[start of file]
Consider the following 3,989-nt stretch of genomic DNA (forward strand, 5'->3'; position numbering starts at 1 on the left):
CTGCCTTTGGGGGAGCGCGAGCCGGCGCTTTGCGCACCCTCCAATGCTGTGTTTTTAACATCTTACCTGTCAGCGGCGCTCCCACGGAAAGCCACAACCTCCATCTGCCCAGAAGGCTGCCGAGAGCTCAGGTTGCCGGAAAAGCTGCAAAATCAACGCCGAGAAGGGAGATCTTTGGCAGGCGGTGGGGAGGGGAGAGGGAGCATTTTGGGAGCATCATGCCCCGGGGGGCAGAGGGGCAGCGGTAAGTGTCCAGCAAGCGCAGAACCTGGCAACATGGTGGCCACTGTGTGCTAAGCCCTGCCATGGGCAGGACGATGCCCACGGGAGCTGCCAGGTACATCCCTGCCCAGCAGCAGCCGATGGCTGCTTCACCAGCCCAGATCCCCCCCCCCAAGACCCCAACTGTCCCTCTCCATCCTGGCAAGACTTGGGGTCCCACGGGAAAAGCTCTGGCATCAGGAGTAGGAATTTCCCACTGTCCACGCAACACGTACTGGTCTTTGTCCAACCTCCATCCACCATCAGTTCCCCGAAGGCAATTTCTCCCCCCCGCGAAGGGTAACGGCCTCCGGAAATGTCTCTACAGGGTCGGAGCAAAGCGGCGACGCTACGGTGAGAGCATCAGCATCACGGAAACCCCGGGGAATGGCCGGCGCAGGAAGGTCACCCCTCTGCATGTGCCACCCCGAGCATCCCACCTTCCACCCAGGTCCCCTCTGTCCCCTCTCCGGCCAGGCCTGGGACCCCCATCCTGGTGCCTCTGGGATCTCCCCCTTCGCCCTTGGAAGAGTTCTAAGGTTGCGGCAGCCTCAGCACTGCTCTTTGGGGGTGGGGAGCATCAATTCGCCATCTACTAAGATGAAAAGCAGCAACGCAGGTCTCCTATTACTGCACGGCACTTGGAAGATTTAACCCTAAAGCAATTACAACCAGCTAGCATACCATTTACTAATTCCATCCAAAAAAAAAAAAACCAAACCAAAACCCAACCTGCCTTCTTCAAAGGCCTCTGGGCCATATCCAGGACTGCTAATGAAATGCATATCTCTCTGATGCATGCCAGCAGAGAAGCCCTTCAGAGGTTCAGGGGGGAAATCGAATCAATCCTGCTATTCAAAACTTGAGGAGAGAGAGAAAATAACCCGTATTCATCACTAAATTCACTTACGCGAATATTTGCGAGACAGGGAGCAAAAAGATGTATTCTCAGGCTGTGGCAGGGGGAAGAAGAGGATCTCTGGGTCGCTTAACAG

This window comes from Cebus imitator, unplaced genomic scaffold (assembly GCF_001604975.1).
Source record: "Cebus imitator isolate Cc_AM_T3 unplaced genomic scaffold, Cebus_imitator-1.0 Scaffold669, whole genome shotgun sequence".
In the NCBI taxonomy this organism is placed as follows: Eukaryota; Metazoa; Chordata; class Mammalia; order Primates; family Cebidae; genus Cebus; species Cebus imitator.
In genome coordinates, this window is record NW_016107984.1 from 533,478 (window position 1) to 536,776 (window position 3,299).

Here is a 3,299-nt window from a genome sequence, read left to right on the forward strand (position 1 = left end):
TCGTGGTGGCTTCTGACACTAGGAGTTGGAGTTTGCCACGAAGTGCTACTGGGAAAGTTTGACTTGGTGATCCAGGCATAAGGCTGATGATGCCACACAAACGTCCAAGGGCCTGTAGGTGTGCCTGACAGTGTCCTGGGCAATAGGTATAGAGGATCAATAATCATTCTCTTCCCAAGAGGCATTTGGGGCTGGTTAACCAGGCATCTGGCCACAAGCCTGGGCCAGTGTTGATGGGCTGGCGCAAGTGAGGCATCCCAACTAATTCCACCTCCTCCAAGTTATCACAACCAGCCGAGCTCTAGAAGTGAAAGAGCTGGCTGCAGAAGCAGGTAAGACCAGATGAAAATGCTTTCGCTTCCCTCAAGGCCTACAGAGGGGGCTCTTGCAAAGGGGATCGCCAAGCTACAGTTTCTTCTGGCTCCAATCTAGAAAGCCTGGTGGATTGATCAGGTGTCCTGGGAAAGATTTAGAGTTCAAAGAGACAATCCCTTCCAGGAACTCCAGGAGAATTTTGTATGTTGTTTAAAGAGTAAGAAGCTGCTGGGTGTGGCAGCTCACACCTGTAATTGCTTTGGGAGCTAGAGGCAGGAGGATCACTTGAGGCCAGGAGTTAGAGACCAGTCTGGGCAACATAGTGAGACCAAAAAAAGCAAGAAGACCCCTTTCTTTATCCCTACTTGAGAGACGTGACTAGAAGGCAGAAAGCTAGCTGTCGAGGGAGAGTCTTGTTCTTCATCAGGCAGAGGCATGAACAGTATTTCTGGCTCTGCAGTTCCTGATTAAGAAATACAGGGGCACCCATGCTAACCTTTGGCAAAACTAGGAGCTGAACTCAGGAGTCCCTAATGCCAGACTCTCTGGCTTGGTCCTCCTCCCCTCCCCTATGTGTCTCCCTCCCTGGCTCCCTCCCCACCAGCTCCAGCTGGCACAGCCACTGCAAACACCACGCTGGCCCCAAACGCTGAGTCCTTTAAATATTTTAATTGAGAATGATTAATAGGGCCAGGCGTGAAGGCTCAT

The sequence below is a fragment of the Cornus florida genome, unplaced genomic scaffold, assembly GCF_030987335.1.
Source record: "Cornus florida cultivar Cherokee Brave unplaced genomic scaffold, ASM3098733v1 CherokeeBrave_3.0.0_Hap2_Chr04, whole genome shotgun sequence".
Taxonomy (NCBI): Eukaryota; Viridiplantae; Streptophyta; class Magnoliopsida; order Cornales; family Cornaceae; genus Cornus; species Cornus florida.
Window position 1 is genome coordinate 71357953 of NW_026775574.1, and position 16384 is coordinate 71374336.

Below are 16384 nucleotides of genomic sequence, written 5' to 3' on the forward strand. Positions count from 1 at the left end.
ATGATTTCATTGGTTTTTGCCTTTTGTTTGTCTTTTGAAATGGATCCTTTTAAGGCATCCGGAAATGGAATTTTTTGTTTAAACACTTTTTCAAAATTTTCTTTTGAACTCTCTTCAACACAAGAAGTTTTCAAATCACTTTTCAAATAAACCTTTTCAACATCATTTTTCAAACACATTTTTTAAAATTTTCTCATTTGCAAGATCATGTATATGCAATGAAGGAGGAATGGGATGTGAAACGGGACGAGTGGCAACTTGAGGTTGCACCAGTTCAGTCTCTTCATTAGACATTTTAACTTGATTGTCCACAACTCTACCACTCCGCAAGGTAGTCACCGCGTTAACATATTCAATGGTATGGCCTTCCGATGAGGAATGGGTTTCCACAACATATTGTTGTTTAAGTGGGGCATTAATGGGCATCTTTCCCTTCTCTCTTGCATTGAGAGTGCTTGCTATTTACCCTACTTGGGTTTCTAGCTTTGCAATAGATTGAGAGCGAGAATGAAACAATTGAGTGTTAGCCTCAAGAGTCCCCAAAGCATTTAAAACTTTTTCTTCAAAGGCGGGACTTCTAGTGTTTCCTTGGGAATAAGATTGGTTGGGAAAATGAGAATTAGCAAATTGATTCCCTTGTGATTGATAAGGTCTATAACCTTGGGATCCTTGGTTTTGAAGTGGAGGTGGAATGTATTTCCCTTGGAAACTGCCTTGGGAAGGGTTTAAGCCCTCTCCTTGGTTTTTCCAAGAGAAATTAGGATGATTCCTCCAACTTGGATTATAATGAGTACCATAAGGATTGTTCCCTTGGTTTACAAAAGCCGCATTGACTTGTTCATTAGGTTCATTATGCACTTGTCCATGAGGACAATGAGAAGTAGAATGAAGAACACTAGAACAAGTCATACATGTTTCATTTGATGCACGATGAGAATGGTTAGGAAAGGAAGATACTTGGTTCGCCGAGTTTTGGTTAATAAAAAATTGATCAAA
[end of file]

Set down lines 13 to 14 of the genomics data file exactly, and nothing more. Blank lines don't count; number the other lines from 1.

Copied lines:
Below are 16384 nucleotides of genomic sequence, written 5' to 3' on the forward strand. Positions count from 1 at the left end.
ATGATTTCATTGGTTTTTGCCTTTTGTTTGTCTTTTGAAATGGATCCTTTTAAGGCATCCGGAAATGGAATTTTTTGTTTAAACACTTTTTCAAAATTTTCTTTTGAACTCTCTTCAACACAAGAAGTTTTCAAATCACTTTTCAAATAAACCTTTTCAACATCATTTTTCAAACACATTTTTTAAAATTTTCTCATTTGCAAGATCATGTATATGCAATGAAGGAGGAATGGGATGTGAAACGGGACGAGTGGCAACTTGAGGTTGCACCAGTTCAGTCTCTTCATTAGACATTTTAACTTGATTGTCCACAACTCTACCACTCCGCAAGGTAGTCACCGCGTTAACATATTCAATGGTATGGCCTTCCGATGAGGAATGGGTTTCCACAACATATTGTTGTTTAAGTGGGGCATTAATGGGCATCTTTCCCTTCTCTCTTGCATTGAGAGTGCTTGCTATTTACCCTACTTGGGTTTCTAGCTTTGCAATAGATTGAGAGCGAGAATGAAACAATTGAGTGTTAGCCTCAAGAGTCCCCAAAGCATTTAAAACTTTTTCTTCAAAGGCGGGACTTCTAGTGTTTCCTTGGGAATAAGATTGGTTGGGAAAATGAGAATTAGCAAATTGATTCCCTTGTGATTGATAAGGTCTATAACCTTGGGATCCTTGGTTTTGAAGTGGAGGTGGAATGTATTTCCCTTGGAAACTGCCTTGGGAAGGGTTTAAGCCCTCTCCTTGGTTTTTCCAAGAGAAATTAGGATGATTCCTCCAACTTGGATTATAATGAGTACCATAAGGATTGTTCCCTTGGTTTACAAAAGCCGCATTGACTTGTTCATTAGGTTCATTATGCACTTGTCCATGAGGACAATGAGAAGTAGAATGAAGAACACTAGAACAAGTCATACATGTTTCATTTGATGCACGATGAGAATGGTTAGGAAAGGAAGATACTTGGTTCGCCGAGTTTTGGTTAATAAAAAATTGATCAAA